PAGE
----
HP Omnibook X hands-on: Vintage branding in the new era of AI

To hell with confusing names! The company is embracing the AI era with a more streamlined system.

Hayato Huseman for Engadget

All over the PC industry today, we’re learning of new systems and products launching in conjunction with Microsoft’s Copilot+ push. But HP isn’t just showing off new Snapdragon-powered laptops as part of the program. The company up and decided to nuke its entire product portfolio altogether and unify most of its sub-series.

While HP was never the worst offender in the world of awful product names — I’m looking at you, Sony, LG and Lenovo — being able to quickly identify the make and model of a device is crucial when you’re deciding what to buy. HP’s vice president of consumer PC products Pierre-Antoine Robineau admits as much, saying “to be fair, we don’t make things easy with our portfolio.” He referred to the company’s brands like Spectre, Pavilion and Envy, saying that if you ask ChatGPT what they are, the answers you’d get might refer to a ghost or a gazebo.

To simplify things, HP is getting rid of all those names on its consumer product portfolio and unifying everything under the Omni label. It’ll use Omnibook to refer to laptops, Omnidesk for desktops and Omnistudio for all-in-ones. For each category, it’ll add a label saying “3,” “5,” “7,” “X” or “Ultra” to indicate how premium or high-end the model is. That means the Omnibook Ultra is the highest-tier laptop, while the Omnidesk 3 might be the most basic or entry-level desktop system. That sort of numbering echoes Sony’s recent streamlined nomenclature of its home theater and personal audio offerings.

If Omnibook sounds familiar, that’s because HP actually had a product with that name, and it was available from 1993 to about 2002. The Omni moniker makes sense now in the 2020s, HP says, because these are devices that can do just about anything and act as multiple things at once. (As long as they don’t claim to be omniscient, omnipresent or omnipotent, I’ll let this slide.)

The company is also cleaning things up on the commercial side of its business, where the word “Elitebook” has traditionally been the most recognized label. It’s keeping that name, adopting the same Elitebook, Elitedesk and Elitestudio distinctions across categories and using the same “Ultra” and “X” labels to denote each model’s tier. However, instead of “3,” “5” or “7” here, HP is using even numbers (2, 4, 6 or 8), in part because it has used even series numbers like “1040” and “1060” in the Elitebook line before. Keeping similar numbers around can help IT managers with the shift in names, HP said.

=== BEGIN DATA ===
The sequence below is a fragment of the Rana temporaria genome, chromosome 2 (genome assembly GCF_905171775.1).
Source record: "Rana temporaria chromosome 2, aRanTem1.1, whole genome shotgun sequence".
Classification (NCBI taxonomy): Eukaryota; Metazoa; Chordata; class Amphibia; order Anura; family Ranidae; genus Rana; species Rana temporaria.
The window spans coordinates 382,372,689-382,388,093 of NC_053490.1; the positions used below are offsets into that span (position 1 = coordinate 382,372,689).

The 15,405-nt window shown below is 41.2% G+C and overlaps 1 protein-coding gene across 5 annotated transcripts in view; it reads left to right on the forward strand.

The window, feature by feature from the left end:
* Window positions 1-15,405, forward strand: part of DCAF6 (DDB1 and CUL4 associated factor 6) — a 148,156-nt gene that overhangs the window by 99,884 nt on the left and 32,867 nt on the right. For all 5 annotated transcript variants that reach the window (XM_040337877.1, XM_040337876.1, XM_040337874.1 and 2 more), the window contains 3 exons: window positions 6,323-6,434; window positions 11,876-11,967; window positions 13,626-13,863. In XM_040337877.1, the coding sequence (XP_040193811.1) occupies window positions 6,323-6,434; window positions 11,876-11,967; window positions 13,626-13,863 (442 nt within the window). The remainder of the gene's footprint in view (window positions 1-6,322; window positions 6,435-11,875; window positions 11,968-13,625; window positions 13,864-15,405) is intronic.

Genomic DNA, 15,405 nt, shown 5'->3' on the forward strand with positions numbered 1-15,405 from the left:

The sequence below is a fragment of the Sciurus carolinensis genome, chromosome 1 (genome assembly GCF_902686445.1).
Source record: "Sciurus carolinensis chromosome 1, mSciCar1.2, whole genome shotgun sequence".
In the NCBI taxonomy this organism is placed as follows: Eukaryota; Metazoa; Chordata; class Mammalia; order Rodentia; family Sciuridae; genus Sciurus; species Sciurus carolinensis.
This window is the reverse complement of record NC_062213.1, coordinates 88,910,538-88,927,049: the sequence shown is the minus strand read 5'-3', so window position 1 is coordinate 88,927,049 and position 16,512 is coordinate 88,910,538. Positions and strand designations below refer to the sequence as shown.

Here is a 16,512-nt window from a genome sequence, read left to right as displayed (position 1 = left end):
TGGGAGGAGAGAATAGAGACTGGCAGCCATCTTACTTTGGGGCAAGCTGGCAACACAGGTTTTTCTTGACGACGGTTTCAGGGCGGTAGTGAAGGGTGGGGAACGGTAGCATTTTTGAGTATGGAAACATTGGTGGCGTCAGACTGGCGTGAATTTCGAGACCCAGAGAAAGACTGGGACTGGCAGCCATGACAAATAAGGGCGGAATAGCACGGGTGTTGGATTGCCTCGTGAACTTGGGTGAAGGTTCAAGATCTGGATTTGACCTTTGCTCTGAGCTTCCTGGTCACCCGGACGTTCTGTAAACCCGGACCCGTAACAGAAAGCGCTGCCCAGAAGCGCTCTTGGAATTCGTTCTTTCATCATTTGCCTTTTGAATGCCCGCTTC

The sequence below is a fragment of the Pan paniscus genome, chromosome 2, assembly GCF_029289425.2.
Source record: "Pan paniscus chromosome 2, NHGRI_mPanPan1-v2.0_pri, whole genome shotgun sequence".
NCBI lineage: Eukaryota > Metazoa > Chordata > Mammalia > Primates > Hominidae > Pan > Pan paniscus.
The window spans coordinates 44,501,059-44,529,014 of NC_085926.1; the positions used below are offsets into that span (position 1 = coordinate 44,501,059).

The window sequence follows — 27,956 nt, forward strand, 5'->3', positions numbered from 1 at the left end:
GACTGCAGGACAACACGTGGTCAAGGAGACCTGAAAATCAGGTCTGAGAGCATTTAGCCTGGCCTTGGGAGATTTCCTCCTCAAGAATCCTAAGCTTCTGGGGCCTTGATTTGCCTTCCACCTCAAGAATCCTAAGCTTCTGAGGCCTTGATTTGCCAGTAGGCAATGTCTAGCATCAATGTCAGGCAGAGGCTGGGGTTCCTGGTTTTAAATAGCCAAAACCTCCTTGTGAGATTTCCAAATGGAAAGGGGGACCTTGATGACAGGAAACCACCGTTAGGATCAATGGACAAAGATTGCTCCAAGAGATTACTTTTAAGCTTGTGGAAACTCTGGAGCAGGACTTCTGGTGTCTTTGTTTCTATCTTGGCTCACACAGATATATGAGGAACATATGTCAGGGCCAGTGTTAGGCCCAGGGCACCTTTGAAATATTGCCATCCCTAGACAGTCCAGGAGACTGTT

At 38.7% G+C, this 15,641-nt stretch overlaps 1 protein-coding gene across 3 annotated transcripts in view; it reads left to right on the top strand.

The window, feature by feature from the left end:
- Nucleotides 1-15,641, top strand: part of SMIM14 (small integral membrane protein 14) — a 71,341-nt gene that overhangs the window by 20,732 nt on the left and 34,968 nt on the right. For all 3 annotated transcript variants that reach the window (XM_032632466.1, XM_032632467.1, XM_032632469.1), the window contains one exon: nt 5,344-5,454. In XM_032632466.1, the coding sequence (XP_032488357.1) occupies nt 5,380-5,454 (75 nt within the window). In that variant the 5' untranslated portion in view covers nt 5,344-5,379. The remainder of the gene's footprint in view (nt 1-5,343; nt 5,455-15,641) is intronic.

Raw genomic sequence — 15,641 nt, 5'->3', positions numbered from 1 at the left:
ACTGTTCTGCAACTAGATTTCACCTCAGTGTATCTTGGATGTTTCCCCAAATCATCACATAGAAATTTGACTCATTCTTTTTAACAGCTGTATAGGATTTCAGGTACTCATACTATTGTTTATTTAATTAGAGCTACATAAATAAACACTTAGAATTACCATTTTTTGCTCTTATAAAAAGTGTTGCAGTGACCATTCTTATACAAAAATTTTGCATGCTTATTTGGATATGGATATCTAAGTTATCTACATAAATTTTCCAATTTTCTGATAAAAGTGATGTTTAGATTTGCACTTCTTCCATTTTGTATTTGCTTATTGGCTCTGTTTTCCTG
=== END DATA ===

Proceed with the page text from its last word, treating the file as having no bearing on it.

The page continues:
The first new laptops under this new naming system are the Omnibook X and the Elitebook Ultra. They share very similar specs, with the Elitebook offering software that make them easier for IT managers to deploy to employees. Both of these come with 14-inch 2.2K touchscreens that were, at least in my brief time with them during a recent hands-on, bright and colorful.

I didn’t get to explore much of the new Windows 11, since the units available either ran existing software or were locked. I presume, though, that these would have other Copilot+ PC goodies that Microsoft announced earlier today.

What I can tell you is that I prefer the aesthetic of HP’s older Spectre models. The company’s machines turned heads and caught eyes thanks to their shiny edges and uniquely cut-off corners. I’m a sucker for razor sharp edges and gold or silver finishes, so that line of laptops really called to me.

In contrast, the HP Omnibook X seems plain. It comes in white or silver (the Elitebook is available in blue) and has a uniform thickness along its edges. It’s still thin and light, at 14mm (or about 0.55 inches) and 1.33 kilograms (or 2.93 pounds). But it’s certainly lost a little flavor, and I crave some spice in a device.

That’s not to say the Omnibook is hideous. It’s fine! I actually like the color accents on the keyboard deck. The power button is a different shade of blue depending on the version you get, while the row of function keys is a light shade of gray or blue. Typing on the demo units felt comfortable, too, though I miss the clicky feedback on older Elitebooks and would like a tad more travel on the keyboard.

You might also need to invest in a dongle for a card reader or if you have lots of accessories, but the two USB-C sockets and one USB-A might be enough in a pinch. Thankfully, there’s a headphone jack, too. Like every other Copilot+ PC announced today, the Omnibook and Elitebook are both powered by Qualcomm’s Snapdragon X Elite processor and promise 26 hours of battery life when playing local video. HP says its “next-gen AI PCs” have dedicated NPUs that are “capable of 45 trillion operations per second (TOPS),” which is slightly more than the 40 TOPS Microsoft is claiming for its Copilot+ PCs.

The company is also distinguishing its own AI PCs by adorning them with a logo that’s the letters “A” and “I” twisted into a sort of DNA helix. You’ll find it on the keyboard deck and the spine of the machine. It’s not big enough to be annoying, though you’ll certainly see it.

If you're already a fan of the HP Omnibook X or Elitebook Ultra, you can pre-order them today. The Omnibook X will start at $1,200 and come with 1 TB of storage, while the Elitebook Ultra starts at $1,700. Both systems will begin shipping on June 18.

Catch up on all the news from Microsoft's Copilot AI and Surface event today!

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